For the interpersonal task, the students  will discuss their leisure activities with a partner.  While I have not always written an interpretive task that is clearly dependent on the interpretive one, it is my goal to do so as I evolve in my understanding of evaluating students’ language performance and proficiency. Therefore, I have included a requirement that they discuss how their leisure activities compare to those that are listed in the infographic. Therefore, this this task will address the Novice High Can-Do “I can exchange information using texts, graphs, or pictures.”

For the presentational writing task, the students will write an e-mail to a hypothetical exchange student about their leisure activities, therefore addressing the Novice High Can-Do “I can write information about my daily life in a letter, blog, discussion board, or email message.”  After receiving feedback on similar messages that they wrote throughout the unit, I think the students will be prepared for this task.

While my district and state have established the expectation that students will reach the Novice Mid level of proficiency by the end of French 1, it is my opinion that this Novice-High assessment is appropriate for these learners.  Because each task is based on the theme we have been studying, I have higher expectations of this performance-based assessment, than I would for an unrehearsed assessment of overall proficiency.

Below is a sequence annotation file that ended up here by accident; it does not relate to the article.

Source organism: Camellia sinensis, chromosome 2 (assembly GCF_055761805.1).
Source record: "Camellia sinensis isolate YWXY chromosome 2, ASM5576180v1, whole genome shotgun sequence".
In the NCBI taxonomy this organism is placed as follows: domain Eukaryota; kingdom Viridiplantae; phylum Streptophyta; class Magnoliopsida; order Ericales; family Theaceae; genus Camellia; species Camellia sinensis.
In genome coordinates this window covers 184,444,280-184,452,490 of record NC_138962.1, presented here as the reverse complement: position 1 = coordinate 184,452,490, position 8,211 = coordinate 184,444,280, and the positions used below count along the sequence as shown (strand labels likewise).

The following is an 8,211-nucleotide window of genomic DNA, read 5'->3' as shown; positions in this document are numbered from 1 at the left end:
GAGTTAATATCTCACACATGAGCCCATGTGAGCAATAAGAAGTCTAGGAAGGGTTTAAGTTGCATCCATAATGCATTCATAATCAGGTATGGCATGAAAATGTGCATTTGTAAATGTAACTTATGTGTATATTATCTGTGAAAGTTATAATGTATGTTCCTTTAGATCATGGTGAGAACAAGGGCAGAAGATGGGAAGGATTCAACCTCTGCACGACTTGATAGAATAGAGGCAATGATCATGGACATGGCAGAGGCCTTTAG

Les Loisirs: A Novice Mid unit on leisure activities

browsing-15824_640As I began planning my French 1 units for fourth quarter, I took a fresh look at the ACTFL Can-Do Statements for the Novice Mid proficiency level. This is where I expect my French 1 students to be by the end of the year and I wanted to make sure that I addressed any areas in which they needed additional preparation.  As I looked at the Interpersonal Communication Can-Do’s, I realized that I definitely had some work to do.  The statement “I can ask some simple questions” jumped out at me.  Many of my Level 1 students rely heavily on yes/no questions in their interpersonal communication.  Although they have recently begun using qu’est-ce que and qui, I have not adequately prepared them to be able to ask and answer when and where questions as mentioned in the example Can Do statement.   I also realized that they need a lot more vocabulary in order to adequately address the statement “I can communicate same basic information about my everyday life.”  While they learned how to talk about what they like to do, I have not spent nearly enough time on activities that would teach them to talk about what they do/are doing.  With these goals in mind, I began developing this unit on Les Loisirs .

Lesson 1: The students will begin by reading an infographic on French leisure activities and completing an interpretive task. They will then interview a partner about his/her leisure activities and the frequency with which s/he does each one.  Next, the students will write a short paragraph about their own leisure activities.

Lesson 2: The input for this lesson comes from a video about French leisure activities.  I will play the video as a whole-class activity, pausing when necessary to ask questions.  While students at this proficiency level cannot be expected to independently interpret many details on a video like this, they can pick out key words.  After the video, the students will complete an interpretive task in which they fill in a Venn diagram comparing their preferred leisure activities with those of a partner. They will then write a paragraph about whether they have much in common with their partner, based on what they learned when completing the Venn diagram.